33. Jocelyn says:

    I was just talking to my pastor last night about my long standing struggle with depression. He sent me this link to your blog and it has done me much good to read it and hear yours and others stories as well as what you've all learned along the way. The one thing that I wanted to encourage you about was the model to your children. I'm 45 today actally:) and I have 5 kids from 20 to 7. They have seen my struggles through the years with hopelessness, anxiousness and sadness. I've been tempted to think that no good could come from my struggles in this regard. BUT, they have ALSO seen a faithful God who has been there every step of the way, heard my prayers, cries, sighs and crying and has met me at every step with compassion and help. Sometimes that help has been from his Word, sometimes through my husband and his loving care, sometimes through my wonderful church family and friends and sometimes through the passing of time. God will use this in your children's lives to show them that He is good and faithful and shepherds us through every trial and dark valley. It is good for them to see your weakness and know that God is strong. One day they will experience weakness and they will remember how God helped you. God uses it all. He wastes nothing. I am having a good day today, but I don't know what tomorrow might bring. I do know that God will never leave me or forsake me and that I belong to Him. That brings me more comfort than anyone could possibly imagine. I pray that it will bring you and any other readers of this blog comfort too! May He be glorified and magnified in our weakness!

  34. elizabeth says:

    Thank you for this post. I am in the grey bottom now, thinking of all I don't have and don't deserve. I know that God loves me and has blessed me, yet I want a different life than what He has given. I want to be happy, and I can't imagine what being happy is like.

  35. Cathy McKay says:

    Hi Susanna, I tried finding your email address, but couldn't, so I'll just post this link here, hope it is helpful somehow:http://bestbookco-op.blogspot.com/search/label/depression.Praise God that he has a reputation for using weakness to achieve exactly what he wants for Jesus' fame. May you see it in your own weakness, even today.Thanks for sharing.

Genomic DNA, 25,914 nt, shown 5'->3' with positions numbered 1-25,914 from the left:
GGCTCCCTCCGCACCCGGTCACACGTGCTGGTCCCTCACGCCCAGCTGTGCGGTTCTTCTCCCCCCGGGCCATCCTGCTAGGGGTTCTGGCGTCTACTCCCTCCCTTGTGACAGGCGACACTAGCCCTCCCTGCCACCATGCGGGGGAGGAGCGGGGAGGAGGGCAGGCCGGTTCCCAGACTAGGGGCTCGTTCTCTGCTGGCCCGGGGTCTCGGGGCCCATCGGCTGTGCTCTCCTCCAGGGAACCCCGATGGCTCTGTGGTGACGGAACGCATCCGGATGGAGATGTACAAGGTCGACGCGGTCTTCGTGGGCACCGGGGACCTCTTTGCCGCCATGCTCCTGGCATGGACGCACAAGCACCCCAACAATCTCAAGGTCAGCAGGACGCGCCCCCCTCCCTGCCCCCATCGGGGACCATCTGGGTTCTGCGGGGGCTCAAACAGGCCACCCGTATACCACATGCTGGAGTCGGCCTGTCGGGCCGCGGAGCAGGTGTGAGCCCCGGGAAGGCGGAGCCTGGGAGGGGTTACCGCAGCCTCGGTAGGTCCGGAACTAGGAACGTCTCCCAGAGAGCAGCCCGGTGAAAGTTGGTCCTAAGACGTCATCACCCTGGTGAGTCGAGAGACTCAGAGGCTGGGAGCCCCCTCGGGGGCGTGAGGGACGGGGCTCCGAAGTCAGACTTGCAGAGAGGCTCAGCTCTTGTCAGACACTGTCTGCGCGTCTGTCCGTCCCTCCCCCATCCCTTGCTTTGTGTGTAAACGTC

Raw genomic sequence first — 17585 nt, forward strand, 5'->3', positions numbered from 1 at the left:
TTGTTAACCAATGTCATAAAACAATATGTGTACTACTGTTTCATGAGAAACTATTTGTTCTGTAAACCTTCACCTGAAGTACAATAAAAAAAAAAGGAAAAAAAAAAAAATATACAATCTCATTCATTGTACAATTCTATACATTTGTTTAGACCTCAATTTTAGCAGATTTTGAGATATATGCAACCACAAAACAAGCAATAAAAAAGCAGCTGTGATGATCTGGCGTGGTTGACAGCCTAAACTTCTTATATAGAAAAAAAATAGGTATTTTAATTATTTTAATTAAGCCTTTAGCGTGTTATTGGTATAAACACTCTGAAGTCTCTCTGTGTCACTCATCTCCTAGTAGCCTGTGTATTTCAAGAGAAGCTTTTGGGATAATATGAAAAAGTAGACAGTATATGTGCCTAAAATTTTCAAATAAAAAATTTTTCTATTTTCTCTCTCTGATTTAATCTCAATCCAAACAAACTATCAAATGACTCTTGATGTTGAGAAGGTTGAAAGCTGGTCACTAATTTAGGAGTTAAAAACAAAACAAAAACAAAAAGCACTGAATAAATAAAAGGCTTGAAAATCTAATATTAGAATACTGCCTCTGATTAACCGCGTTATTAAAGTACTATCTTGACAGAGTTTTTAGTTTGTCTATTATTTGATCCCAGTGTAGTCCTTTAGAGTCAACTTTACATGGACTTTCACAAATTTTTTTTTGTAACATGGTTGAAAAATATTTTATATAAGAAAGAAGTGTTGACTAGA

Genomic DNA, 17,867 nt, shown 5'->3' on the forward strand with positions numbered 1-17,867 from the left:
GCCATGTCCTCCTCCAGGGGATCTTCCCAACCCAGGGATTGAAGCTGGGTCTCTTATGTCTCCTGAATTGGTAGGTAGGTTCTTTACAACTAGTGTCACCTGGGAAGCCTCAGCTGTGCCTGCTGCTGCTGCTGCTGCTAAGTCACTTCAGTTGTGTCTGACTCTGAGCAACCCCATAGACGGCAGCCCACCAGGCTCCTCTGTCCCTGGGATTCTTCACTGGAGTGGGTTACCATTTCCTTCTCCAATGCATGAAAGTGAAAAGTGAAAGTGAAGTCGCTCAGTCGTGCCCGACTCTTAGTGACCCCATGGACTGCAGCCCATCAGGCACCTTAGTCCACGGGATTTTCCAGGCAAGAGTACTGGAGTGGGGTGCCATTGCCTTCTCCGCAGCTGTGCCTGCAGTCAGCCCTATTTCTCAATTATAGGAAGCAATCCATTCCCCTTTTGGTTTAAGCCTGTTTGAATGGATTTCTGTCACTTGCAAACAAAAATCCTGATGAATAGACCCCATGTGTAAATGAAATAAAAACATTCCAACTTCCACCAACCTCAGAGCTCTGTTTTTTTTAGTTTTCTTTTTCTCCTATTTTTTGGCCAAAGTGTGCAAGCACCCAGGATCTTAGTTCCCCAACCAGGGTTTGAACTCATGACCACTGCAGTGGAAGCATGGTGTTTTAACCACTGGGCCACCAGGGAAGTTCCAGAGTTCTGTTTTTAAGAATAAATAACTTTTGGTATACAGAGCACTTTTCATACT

36. Sam says:

    As a believer who struggles mightily with a severe depression long ago diagnosed, I was grateful to read this. I think too many of my brothers and sisters define "depression" as "failure of faith." The stigma attached to it is not only religious, either. I was encouraged by your comments and am grateful that there are other believers who know what it is like to feel awful and hopeless for no apparent reason. NO matter how I feel, though, I know the promises of God in Jesus Christ are true and completely reliable; and I pray that as cracked and broken as I am, that He might use me in some way to touch others who also hurt deeply. That He is doing so with this post and the comments of many others here is itself evidence that God is, in fact, at work through our broken hearts, and that is a deeply resonating act of His grace to me. Again, thank you for posting this.

  37. micey says:

    Well I can empathize with your struggle. I have suffered with depression off and on for my whole life. I became born again at 42 and that has greatly improved my depression. I pray a lot! I also learned most of my sorrow was from a life of self everything. Alcohol, self destruction, selfishness… you name it. I was my own worst enemy. God has revealed a lot to me since then and has shown me how to forgive myself for it all, finally! Praise Him! I never take things for granted though. Everything has been on an uphill climb for 4 years. I don't want to worry about the downhill that is sure to come in the future. I know my Redeemer lives and I know every bout of depression ends. Currently, I have highs and lows that are quite frequent, but not too extreme. I just thank God for the thorn He's given me because it keeps me close to Him. Just know you are NOT alone. Thanks for sharing! Be blessed!

  38. JLE says: